Interesting, how some of these older threads get bumped back to the top for reasons I can't spot...
The problem at hand isn't with that truck, or its brakes, or its tires. The problem is with the tiles - they were never laid correctly in the first place, or they would not have begin breaking.
Tiles for an application like this need to be (1) laid over a thick concrete floor with a very uniform, level top surface specially finished for floor tiles. (2) heavy red clay body for compression resistance. (3) bedded fully in a full-buttered coat of thinset mortar with absolutely no air gaps anywhere, pressed firmly into the mortar bed. (4) grouted well. If any of those four isn't true, those tiles will crack. If all four are true, you can nearly drive a battle tank across that floor without breaking tiles.
But... I doubt very much that the company will have much interest in relaying that floor, am I right? Such is life. In the long run, it'd save them more money to do the job right - now - than have to deal with this issue appearing again and again. It WILL reappear. Next time it may be a little lightweight vehicle that cracks a tile. It MAY be a heavy person - 830kgs over three tires is less than 300kgs per tire, and a very heavy man tipping up on his toes or his heels can exert more pointed floor pressure than that truck can. Pretty close - your hard tires' footprints are very narrow.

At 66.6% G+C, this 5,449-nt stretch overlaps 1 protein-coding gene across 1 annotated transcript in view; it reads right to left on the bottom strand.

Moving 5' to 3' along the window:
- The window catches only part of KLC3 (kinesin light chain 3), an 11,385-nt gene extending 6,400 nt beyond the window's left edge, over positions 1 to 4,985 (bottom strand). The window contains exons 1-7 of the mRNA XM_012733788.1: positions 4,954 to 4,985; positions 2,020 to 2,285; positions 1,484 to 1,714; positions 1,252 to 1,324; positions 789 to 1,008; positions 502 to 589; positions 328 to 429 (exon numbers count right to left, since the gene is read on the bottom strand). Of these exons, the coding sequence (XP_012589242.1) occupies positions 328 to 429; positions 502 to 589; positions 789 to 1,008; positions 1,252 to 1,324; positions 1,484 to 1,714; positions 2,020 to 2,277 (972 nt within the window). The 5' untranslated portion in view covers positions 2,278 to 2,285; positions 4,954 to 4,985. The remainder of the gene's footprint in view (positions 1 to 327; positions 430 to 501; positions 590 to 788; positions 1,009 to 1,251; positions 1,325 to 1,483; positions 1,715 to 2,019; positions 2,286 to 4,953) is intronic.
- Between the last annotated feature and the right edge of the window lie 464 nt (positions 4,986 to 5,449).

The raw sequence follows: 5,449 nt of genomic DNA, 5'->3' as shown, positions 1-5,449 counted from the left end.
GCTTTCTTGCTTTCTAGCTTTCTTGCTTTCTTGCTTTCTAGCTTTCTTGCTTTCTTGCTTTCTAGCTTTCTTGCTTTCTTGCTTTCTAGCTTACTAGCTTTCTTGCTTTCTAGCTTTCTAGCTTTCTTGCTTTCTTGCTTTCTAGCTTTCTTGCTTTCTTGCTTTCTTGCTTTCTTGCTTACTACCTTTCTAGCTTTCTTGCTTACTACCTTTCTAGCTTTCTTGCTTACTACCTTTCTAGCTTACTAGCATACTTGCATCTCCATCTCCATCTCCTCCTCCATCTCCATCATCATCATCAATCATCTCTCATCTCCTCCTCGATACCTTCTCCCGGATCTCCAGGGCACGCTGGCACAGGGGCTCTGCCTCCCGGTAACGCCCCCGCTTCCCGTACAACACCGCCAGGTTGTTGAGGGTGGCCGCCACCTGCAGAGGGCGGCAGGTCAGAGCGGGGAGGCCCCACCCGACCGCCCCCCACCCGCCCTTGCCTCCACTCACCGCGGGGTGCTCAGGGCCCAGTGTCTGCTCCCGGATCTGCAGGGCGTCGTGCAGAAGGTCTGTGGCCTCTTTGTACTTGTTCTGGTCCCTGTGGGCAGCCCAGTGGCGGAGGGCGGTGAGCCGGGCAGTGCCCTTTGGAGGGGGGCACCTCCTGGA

What can you do to improve things? Your only option, really, since you're forbidden to use wood (I'd recommend wide planks instead of plywood) will be to make those tires as fat and soft and pillowy as you can, mostly fat. You're going to want to make the tires' footprints as large as possible, so the vehicle's weight is spread over as wide an area as possible. That implies soft tires to make each footprint large & square, and that softness will also take some of the abruptness out of braking & accelerating. Can you at least double the rear tires? It'll make steering worse, since dragging two tires around in a tight circle presents a lot of extra shear stress, but in straight runs it'll spread out that load.
Larger DIAMETER tires would actually help as much as FATTER tires would... but it doesn't look like there's any room on that truck for larger diameters.